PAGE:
Familial hypercholesterolemia (FH) is a disease characterized by a triad: elevated low-density lipoprotein (LDL) cholesterol, tendon xanthomas, and premature coronary heart disease. Thus, it can be considered as a model disease for hypercholesterolemia and atherosclerotic cardiovascular disease (ASCVD). For the diagnosis of hetero-FH, the detection of Achilles tendon xanthomas by palpation or on X-ray is an indispensable diagnostic skill in clinical lipidology. To prevent the under-diagnosis and under-treatment of FH, the diagnostic criteria should be more convenient and user-friendly. For a patient with cutaneous or tendon xanthomas, the probability of FH is very high; however, an absence of xanthoma does not rule out FH.
Brown and Goldstein elucidated the pathogenesis of FH by their work on LDL-receptor (LDL-R), for which they were awarded the Nobel Prize in 1985. In the 1950s, FH patients were divided into heterozygous (hetero-) and homozygous (homo-) FH, and diagnosing homo- and hetero-FH based on the phenotypic features of ASCVD or xanthomas frequently became difficult without the DNA analysis of FH genes. It is estimated that heterozygous mutations in the LDL-R or the proprotein convertase subtilisin/kexin type 9 (PCSK9) gene will be found at a combined frequency of 0.005, which corresponds to 1/199 people in the general population in Japan.
Statins and anti-PCSK9 monoclonal antibodies are highly specific and efficient drugs for treating hetero- or homo-FH patients. Most clinical studies have reported an amelioration of ASCVD using long-term statin therapy. Clinical results using anti-PCSK9 monoclonal antibodies will emerge in a few years. In homo-FH patients, mipomersen and lomitapide are expected to yield good results. It is important to sequentially unravel the unrecognized pathogenetic mechanisms of FH to reduce its under-recognition and develop new management strategies for it.
Muhammad Aziz, Shozab S. Ali, Sankalp Das, Adnan Younus, Rehan Malik, Muhammad A. Latif, Choudhry Humayun, Dixitha Anugula, Ghulam Abbas, Joseph Salami, Javier Valero Elizondo, Emir Veledar, Khurram Nasir
Aim: Abnormal daily sleep duration and quality have been linked to hypertension, diabetes, stroke, and overall cardiovascular disease (CVD) morbidity& mortality. However, the relationship between daily sleep duration and quality with subclinical measures of CVD remains less well studied. This systematic review evaluated how daily sleep duration and quality affect burden of subclinical CVD in subjects free of symptomatic CVD.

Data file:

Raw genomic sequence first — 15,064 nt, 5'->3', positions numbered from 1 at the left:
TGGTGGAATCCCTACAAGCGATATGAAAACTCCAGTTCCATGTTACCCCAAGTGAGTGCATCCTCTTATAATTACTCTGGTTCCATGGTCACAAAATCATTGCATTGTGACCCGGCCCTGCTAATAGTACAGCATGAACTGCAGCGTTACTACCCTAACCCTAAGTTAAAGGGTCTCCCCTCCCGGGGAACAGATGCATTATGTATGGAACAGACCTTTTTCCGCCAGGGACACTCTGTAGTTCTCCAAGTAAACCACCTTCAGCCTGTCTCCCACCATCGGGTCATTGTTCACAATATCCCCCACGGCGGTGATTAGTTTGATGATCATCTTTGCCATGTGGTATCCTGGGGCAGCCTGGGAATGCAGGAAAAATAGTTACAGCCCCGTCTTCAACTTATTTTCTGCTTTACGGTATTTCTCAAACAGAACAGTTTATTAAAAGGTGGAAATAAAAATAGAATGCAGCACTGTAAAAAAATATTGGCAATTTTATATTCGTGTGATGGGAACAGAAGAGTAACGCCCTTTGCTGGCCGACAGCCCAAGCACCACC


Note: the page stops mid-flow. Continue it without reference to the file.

Methods: Literature search was done via MEDLINE, EMBASE, Web of Science until June 2016 and 32 studies met the inclusion criteria. Sleep duration and quality were measured either via subjective methods, as self-reported questionnaires or Pittsburg Sleep Quality Index (PSQI) or via objective methods, as actigraphy or polysomnography or by both. Among subclinical CVD measures, coronary artery calcium (CAC) was measured by electron beam computed tomography, Carotid intima-media thickness (CIMT) measured by high-resolution B-mode ultrasound on carotid arteries, endothelial/microvascular function measured by flow mediated dilation (FMD) or peripheral arterial tone (PAT) or iontophoresis or nailfold capillaroscopy, and arterial stiffness measured by pulse wave velocity (PWV) or ankle brachial index (ABI).
Results: Subjective short sleep duration was associated with CAC and CIMT, but variably associated with endothelial dysfunction (ED) and arterial stiffness; however, subjective long sleep duration was associated with CAC, CIMT and arterial stiffness, but variably associated with ED. Objective short sleep duration was positively associated with CIMT and variably with CAC but not associated with ED. Objective long sleep duration was variably associated with CAC and CIMT but not associated with ED. Poor subjective sleep quality was significantly associated with ED and arterial stiffness but variably associated with CAC and CIMT. Poor objective sleep quality was significantly associated with CIMT, and ED but variably associated with CAC.
Conclusions: Overall, our review provided mixed results, which is generally in line with published literature, with most of the studies showing a significant relationship with subclinical CVD, but only some studies failed to demonstrate such an association. Although such mechanistic relationship needs further evaluation in order to determine appropriate screening strategies in vulnerable populations, this review strongly suggested the existence of a relationship between abnormal sleep duration and quality with increased subclinical CVD burden.